RELEASE
1989
LABEL
Sire
GENRES
Pop/Rock, Alternative Pop/Rock, Alternative/Indie Rock, American Underground, College Rock

Album Review

All of the slick production of Pleased to Meet Me couldn't prepare listeners for the glossy sound of Don't Tell a Soul, the Replacements' last-ditch attempt at mainstream success. Bathed with washes of synthesizers, shining guitars, backing vocals and a shimmering, AOR production, Don't Tell a Soul puts an end to the Replacements and begins Paul Westerberg's solo career. The bulk of the songs are self-consciously mature, as Westerberg looks back on his career (the autobiographical "Talent Show") and is haunted by the past ("Rock N Roll Ghost," "Darlin' One"), as he attempts to refashion himself as a craftsman. A few of these attempts work, particularly the country-rock ballad "Achin' to Be" and the arena rock stab "I'll Be You," but the lite-funk workout "Asking Me Lies" and the stuttering "I Won't" are flat-out embarrassing. And the rest of the album suffers from Westerberg's determination to be adult. The songs are too self-consciously mature, and the band functions as a supporting act for the lyrics, which lack the unpretentious poetry of his best work. Ironically, Westerberg's desire to be an "adult" is the reason why radio ignored Don't Tell a Soul, because it meant that the record lacked both rockers or power ballads which would have given them air-time. And most old fans found the production too heavy to make sorting through the album worthwhile.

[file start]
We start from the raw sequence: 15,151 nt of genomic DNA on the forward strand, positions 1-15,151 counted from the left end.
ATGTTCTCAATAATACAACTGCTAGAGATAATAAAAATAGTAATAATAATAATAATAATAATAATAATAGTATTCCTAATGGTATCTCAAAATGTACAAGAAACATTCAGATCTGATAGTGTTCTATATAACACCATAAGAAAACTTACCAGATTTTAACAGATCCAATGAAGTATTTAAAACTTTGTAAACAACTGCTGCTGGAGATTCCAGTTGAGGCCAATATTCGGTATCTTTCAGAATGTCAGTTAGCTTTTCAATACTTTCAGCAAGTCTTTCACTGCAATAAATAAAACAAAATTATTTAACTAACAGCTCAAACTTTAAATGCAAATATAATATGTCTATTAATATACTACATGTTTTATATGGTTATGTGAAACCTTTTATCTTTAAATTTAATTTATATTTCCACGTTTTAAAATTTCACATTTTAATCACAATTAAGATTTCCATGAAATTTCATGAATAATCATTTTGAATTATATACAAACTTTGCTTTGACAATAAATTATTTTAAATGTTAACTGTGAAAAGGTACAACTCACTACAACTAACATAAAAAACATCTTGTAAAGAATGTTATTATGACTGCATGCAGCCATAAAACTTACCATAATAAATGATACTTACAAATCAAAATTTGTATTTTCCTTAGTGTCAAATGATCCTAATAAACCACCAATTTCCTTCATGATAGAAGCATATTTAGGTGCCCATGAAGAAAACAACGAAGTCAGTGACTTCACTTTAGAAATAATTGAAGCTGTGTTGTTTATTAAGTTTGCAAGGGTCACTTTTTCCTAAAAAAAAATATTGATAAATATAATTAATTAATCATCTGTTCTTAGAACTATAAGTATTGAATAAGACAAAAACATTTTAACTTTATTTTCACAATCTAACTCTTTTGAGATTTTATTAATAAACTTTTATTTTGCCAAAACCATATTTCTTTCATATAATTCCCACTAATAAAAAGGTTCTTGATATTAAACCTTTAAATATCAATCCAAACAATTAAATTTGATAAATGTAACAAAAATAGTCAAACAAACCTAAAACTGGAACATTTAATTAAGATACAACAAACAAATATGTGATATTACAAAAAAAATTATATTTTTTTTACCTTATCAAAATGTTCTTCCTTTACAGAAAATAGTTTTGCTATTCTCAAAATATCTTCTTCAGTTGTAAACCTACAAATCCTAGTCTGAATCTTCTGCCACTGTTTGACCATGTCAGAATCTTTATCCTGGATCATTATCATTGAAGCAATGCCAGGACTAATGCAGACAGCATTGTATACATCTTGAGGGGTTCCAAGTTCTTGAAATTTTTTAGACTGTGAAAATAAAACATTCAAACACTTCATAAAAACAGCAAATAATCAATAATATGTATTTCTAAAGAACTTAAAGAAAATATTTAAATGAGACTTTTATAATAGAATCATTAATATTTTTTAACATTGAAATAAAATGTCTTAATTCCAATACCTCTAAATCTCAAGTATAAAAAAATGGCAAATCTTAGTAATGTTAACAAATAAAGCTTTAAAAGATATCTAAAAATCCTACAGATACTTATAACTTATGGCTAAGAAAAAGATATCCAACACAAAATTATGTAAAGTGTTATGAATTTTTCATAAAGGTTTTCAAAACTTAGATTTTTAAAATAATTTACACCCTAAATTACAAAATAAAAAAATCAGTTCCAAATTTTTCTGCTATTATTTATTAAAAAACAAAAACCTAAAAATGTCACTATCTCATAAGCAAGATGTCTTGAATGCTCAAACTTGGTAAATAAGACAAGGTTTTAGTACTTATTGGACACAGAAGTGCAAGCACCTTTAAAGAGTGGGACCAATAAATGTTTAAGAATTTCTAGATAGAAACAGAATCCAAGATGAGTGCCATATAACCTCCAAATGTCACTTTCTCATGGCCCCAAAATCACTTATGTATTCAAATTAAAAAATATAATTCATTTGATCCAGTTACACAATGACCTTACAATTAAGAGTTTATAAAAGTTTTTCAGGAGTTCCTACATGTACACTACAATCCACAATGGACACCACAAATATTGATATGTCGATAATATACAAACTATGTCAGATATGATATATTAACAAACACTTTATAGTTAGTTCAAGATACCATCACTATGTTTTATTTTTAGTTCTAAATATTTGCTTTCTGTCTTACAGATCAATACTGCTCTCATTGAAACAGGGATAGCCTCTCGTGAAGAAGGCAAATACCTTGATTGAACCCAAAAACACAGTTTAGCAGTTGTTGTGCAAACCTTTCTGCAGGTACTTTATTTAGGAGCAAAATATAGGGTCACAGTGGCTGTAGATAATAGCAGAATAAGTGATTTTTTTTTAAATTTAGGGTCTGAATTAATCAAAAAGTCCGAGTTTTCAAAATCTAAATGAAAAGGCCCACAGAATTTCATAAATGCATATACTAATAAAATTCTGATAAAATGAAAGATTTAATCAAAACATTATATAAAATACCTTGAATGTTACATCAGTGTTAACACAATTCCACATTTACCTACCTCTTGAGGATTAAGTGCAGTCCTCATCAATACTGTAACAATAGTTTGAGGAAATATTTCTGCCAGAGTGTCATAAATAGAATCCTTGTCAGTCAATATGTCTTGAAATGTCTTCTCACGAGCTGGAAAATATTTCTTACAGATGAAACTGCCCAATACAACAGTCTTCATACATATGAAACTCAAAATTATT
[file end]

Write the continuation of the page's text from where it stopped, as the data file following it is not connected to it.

Stephen Thomas Erlewine, Rovi

Track Listing

  1. Talent Show
  2. Back to Back
  3. We'll Inherit the Earth
  4. Achin' to Be
  5. They're Blind
  6. Anywhere's Better Than Here
  7. Asking Me Lies
  8. I'll Be You
  9. I Won't
  10. Rock 'n' Roll Ghost
  11. Darlin' One